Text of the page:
• With any kind of description, word choices matter a lot. There’s a huge tonal difference between “long yellow hair” and “flowing blond hair” and “long golden locks” … even though all of those could describe exactly the same thing.

Description in Practice

Description is the thing I struggle with most in writing, and I try to do a fairly minimal amount of it! I’ll give you a few examples from Lycopolis, though, and explain why I wrote them in the way I did:

Example #1:

Kay sipped uncertainly at her hot chocolate. Seth was taller than she’d imagined him. His blond hair hung perfectly, parted in the middle to fall to his chin, just like his profile picture on Messenger. She’d brushed her own hair into fierce plaits as usual, but the wind had whipped strands of it loose.

This is the very first paragraph of the novel. Kay’s the viewpoint character, and the reader hasn’t met her or Seth yet – so I’m trying to get in a bit of description of both of them, and hint at the backstory between them (e.g. “taller than she’d imagined him” – she knew Seth already but hadn’t met him in person before; she’s clearly spent at least a bit of time imagining what he looks like). There are some basic physical details (Seth is tall with longish blond hair; Kay has plaits).

Example #2:

A few paragraphs later, we’ve got:

She lifted her head, and met his eyes. They were a greyish blue, like stonewashed denim, like the pebbles on the beach back home.

I’m not generally interested in character’s eye colour. But I’m hinting here not only at Kay’s crush on Seth – she’s noticing his eyes – but also at her homesickness (by this point, we know she’s a first-year student at Oxford).

Example #3:

Later on, we get a description of Seth from a different perspective, 14-year-old Edwin:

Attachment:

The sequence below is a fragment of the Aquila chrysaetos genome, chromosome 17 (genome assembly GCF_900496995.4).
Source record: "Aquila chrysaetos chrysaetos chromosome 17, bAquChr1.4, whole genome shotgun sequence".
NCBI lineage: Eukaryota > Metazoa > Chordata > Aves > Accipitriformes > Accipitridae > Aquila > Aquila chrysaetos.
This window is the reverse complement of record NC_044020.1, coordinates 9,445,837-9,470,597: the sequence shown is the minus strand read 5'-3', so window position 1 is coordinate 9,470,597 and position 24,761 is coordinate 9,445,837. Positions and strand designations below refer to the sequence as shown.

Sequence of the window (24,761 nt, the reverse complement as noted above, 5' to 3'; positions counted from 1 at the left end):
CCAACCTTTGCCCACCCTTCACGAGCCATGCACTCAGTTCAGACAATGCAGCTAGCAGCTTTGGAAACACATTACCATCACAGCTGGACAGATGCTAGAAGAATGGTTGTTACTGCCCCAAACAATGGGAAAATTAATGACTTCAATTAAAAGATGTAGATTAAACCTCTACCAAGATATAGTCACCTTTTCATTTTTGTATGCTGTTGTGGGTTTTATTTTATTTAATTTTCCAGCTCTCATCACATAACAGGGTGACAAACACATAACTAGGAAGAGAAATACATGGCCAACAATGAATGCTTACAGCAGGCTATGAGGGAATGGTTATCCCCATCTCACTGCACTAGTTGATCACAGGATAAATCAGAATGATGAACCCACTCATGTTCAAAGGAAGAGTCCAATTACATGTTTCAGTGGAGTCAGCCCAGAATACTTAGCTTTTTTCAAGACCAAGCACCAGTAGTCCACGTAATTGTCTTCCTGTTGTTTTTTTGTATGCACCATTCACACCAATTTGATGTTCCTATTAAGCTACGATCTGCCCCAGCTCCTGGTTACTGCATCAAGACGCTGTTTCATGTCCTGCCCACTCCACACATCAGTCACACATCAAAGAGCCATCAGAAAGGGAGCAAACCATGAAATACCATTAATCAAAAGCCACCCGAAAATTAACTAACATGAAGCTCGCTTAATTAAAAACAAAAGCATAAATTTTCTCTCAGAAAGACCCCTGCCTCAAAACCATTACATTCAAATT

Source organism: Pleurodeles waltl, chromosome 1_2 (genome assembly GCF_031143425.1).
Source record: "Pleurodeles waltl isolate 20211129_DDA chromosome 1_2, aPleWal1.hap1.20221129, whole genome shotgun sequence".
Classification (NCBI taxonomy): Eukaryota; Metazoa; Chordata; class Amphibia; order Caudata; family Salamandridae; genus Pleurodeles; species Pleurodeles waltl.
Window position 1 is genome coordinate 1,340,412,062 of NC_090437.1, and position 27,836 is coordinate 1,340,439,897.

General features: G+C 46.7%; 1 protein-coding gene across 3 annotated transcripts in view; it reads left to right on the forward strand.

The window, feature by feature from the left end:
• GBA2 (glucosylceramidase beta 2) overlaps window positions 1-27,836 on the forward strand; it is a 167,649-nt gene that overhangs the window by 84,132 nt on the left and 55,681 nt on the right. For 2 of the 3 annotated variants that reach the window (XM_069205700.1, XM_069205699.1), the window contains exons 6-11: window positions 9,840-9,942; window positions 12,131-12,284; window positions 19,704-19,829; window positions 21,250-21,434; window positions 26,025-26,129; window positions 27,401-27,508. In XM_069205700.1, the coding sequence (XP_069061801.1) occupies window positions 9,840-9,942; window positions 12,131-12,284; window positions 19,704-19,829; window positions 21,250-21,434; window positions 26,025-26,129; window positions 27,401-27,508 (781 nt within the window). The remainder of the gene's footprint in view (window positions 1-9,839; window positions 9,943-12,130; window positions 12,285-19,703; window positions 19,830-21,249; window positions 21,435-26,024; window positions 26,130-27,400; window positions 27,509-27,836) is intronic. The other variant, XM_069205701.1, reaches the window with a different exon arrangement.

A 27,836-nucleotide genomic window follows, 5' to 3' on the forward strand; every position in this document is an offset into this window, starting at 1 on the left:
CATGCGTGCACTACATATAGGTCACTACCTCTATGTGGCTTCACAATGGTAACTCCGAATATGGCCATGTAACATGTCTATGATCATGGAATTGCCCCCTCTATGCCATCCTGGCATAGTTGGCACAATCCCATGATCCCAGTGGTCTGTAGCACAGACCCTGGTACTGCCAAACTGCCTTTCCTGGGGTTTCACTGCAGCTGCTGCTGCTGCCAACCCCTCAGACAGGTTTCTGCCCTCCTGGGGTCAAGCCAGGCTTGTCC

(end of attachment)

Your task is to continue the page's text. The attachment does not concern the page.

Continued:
Seth was pretty much how Edwin had imagined from his Messenger profile picture. He was tall, and his hair was cut longish and floppy without looking gay. He wore dark cords and a grey denim jacket over a shirt which, unlike Edwin’s sweater, didn’t seem to have spent the last few days in a heap on the floor.

“Hey,” Edwin said, and found himself suddenly nervous. Did he look sort of stupid, with collar-length hair and studded bracelets and head-to-toe black?

Again, Edwin knows Seth online, but this is the first time he meets him in real life. Unlike Kay, he did picture Seth as tall – he’s rather more in awe of Seth than Kay is. I’ve got comparison going on again: with Edwin’s rather less careful attitude to clothes, for instance. And just in case Edwin hasn’t reminded the reader recently enough that he is Properly Goth, we get a quick description of what he’s wearing (and how insecure he is about it).

 

You can probably tell that, for me at least, character description is generally a way to bring in all sorts of other things: to hint at and establish relationships between characters, for instance, and to tell us about the viewpoint character, who’s describing someone.

 

Have you come across any character descriptions that work particularly well (or that just didn’t do it for you)? Share them, and the books they come from, in the comments.

 

Seven Things to Do When You Feel Like Giving Up on Writing

Should you just stop writing? Is it taking up your time, taking up your energy, taking up your life … and not giving anything back?